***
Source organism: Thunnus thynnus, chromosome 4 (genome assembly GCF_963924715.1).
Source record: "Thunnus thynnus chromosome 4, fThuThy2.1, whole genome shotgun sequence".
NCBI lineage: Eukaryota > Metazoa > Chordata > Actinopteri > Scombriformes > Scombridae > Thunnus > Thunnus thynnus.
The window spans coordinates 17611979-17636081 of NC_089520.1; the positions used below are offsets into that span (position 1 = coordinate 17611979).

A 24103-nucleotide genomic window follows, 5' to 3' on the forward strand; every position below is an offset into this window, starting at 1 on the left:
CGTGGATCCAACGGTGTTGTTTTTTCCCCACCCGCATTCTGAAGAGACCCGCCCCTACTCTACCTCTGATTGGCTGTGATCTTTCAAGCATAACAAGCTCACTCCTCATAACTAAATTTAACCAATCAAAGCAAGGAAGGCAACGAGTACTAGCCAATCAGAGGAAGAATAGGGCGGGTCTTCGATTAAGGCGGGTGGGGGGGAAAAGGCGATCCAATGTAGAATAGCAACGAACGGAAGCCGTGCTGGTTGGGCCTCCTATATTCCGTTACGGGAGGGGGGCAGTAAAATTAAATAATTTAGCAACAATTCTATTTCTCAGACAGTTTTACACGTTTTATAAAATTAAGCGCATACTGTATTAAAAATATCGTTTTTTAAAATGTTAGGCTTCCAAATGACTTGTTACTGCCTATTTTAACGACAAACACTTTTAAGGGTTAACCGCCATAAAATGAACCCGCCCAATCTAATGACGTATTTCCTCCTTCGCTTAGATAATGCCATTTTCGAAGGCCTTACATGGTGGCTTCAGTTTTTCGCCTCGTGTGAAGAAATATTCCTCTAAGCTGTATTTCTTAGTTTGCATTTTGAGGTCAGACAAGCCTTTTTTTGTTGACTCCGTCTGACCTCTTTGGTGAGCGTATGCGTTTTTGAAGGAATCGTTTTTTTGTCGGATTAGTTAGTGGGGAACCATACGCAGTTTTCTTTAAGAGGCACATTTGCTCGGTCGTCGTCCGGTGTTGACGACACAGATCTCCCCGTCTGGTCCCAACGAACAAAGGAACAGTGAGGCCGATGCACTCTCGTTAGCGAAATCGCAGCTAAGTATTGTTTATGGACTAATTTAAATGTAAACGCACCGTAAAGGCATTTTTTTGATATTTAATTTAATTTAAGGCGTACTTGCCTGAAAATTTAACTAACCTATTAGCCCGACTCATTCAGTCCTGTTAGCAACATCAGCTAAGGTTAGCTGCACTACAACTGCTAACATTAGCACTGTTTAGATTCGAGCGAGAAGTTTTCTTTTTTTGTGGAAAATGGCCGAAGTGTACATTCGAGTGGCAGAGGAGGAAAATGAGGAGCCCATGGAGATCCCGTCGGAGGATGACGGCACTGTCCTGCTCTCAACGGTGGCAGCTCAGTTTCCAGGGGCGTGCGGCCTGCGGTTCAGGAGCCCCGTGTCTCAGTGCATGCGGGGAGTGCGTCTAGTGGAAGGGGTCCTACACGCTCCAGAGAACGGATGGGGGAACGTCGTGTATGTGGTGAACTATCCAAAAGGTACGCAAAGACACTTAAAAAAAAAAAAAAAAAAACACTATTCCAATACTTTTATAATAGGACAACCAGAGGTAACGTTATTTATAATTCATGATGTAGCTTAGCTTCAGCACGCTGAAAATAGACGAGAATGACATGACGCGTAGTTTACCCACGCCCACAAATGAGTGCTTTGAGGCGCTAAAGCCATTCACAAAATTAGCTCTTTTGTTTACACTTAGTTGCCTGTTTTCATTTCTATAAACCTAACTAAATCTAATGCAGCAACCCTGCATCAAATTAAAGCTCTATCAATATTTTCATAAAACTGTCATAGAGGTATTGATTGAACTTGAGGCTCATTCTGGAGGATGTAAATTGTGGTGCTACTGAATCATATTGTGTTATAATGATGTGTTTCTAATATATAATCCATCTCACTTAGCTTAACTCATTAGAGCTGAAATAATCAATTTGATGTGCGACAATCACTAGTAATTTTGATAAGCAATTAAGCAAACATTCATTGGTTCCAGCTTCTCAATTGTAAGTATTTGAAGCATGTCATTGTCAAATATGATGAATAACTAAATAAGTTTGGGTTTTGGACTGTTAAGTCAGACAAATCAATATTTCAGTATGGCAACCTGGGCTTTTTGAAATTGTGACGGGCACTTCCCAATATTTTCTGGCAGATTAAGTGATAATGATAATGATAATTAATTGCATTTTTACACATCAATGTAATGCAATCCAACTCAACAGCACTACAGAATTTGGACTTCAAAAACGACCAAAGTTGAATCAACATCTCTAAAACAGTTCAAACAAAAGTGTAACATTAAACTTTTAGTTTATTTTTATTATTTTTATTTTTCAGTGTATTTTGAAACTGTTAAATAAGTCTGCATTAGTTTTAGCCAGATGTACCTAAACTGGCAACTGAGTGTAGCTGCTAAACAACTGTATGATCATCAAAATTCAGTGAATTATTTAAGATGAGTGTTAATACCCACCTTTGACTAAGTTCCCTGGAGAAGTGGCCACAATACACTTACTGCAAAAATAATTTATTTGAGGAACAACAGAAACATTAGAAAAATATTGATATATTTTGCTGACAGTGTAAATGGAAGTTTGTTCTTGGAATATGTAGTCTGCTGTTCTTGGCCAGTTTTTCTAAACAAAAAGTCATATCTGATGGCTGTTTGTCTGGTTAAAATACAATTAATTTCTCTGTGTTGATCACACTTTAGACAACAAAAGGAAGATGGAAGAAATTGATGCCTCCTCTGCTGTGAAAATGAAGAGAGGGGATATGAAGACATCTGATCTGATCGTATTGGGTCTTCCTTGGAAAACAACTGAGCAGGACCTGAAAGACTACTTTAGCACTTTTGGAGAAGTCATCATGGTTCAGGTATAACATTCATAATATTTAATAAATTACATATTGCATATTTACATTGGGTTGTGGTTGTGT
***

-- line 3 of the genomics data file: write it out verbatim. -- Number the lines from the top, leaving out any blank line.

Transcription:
NCBI lineage: Eukaryota > Metazoa > Chordata > Actinopteri > Scombriformes > Scombridae > Thunnus > Thunnus thynnus.